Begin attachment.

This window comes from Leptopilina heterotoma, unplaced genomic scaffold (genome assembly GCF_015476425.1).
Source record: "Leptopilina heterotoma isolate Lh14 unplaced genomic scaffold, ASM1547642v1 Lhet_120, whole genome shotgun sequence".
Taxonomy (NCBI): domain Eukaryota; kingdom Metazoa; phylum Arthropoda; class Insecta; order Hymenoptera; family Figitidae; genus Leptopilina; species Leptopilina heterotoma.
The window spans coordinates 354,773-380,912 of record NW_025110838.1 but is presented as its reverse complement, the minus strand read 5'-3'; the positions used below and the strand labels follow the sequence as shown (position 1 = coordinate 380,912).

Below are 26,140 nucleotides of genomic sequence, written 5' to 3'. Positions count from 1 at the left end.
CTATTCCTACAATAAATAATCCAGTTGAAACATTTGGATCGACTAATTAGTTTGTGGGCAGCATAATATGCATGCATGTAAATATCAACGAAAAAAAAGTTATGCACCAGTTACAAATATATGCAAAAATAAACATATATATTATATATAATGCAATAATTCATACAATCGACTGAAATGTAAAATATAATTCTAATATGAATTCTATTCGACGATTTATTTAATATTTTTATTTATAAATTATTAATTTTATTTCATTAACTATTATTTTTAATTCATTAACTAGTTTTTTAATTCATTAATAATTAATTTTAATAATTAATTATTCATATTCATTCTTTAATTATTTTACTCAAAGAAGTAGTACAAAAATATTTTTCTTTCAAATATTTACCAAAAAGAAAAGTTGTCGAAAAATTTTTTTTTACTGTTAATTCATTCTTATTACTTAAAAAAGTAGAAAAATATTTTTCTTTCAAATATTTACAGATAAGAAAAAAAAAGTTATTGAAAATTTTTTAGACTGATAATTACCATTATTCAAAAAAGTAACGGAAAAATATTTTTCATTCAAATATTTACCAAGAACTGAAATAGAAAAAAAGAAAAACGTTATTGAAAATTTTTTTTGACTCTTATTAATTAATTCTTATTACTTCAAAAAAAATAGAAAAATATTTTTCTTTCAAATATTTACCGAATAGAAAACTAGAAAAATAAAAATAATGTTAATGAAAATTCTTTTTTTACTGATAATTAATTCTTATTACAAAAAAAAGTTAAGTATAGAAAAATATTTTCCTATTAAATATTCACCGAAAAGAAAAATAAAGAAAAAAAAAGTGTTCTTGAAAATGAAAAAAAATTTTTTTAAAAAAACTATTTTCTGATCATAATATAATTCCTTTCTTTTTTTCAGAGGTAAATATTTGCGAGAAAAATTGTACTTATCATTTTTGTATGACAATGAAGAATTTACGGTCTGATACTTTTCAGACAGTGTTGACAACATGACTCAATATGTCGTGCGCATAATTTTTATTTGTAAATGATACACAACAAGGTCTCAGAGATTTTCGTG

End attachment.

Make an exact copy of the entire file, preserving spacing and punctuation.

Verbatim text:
This window comes from Leptopilina heterotoma, unplaced genomic scaffold (genome assembly GCF_015476425.1).
Source record: "Leptopilina heterotoma isolate Lh14 unplaced genomic scaffold, ASM1547642v1 Lhet_120, whole genome shotgun sequence".
Taxonomy (NCBI): domain Eukaryota; kingdom Metazoa; phylum Arthropoda; class Insecta; order Hymenoptera; family Figitidae; genus Leptopilina; species Leptopilina heterotoma.
The window spans coordinates 354,773-380,912 of record NW_025110838.1 but is presented as its reverse complement, the minus strand read 5'-3'; the positions used below and the strand labels follow the sequence as shown (position 1 = coordinate 380,912).

Below are 26,140 nucleotides of genomic sequence, written 5' to 3'. Positions count from 1 at the left end.
CTATTCCTACAATAAATAATCCAGTTGAAACATTTGGATCGACTAATTAGTTTGTGGGCAGCATAATATGCATGCATGTAAATATCAACGAAAAAAAAGTTATGCACCAGTTACAAATATATGCAAAAATAAACATATATATTATATATAATGCAATAATTCATACAATCGACTGAAATGTAAAATATAATTCTAATATGAATTCTATTCGACGATTTATTTAATATTTTTATTTATAAATTATTAATTTTATTTCATTAACTATTATTTTTAATTCATTAACTAGTTTTTTAATTCATTAATAATTAATTTTAATAATTAATTATTCATATTCATTCTTTAATTATTTTACTCAAAGAAGTAGTACAAAAATATTTTTCTTTCAAATATTTACCAAAAAGAAAAGTTGTCGAAAAATTTTTTTTTACTGTTAATTCATTCTTATTACTTAAAAAAGTAGAAAAATATTTTTCTTTCAAATATTTACAGATAAGAAAAAAAAAGTTATTGAAAATTTTTTAGACTGATAATTACCATTATTCAAAAAAGTAACGGAAAAATATTTTTCATTCAAATATTTACCAAGAACTGAAATAGAAAAAAAGAAAAACGTTATTGAAAATTTTTTTTGACTCTTATTAATTAATTCTTATTACTTCAAAAAAAATAGAAAAATATTTTTCTTTCAAATATTTACCGAATAGAAAACTAGAAAAATAAAAATAATGTTAATGAAAATTCTTTTTTTACTGATAATTAATTCTTATTACAAAAAAAAGTTAAGTATAGAAAAATATTTTCCTATTAAATATTCACCGAAAAGAAAAATAAAGAAAAAAAAAGTGTTCTTGAAAATGAAAAAAAATTTTTTTAAAAAAACTATTTTCTGATCATAATATAATTCCTTTCTTTTTTTCAGAGGTAAATATTTGCGAGAAAAATTGTACTTATCATTTTTGTATGACAATGAAGAATTTACGGTCTGATACTTTTCAGACAGTGTTGACAACATGACTCAATATGTCGTGCGCATAATTTTTATTTGTAAATGATACACAACAAGGTCTCAGAGATTTTCGTG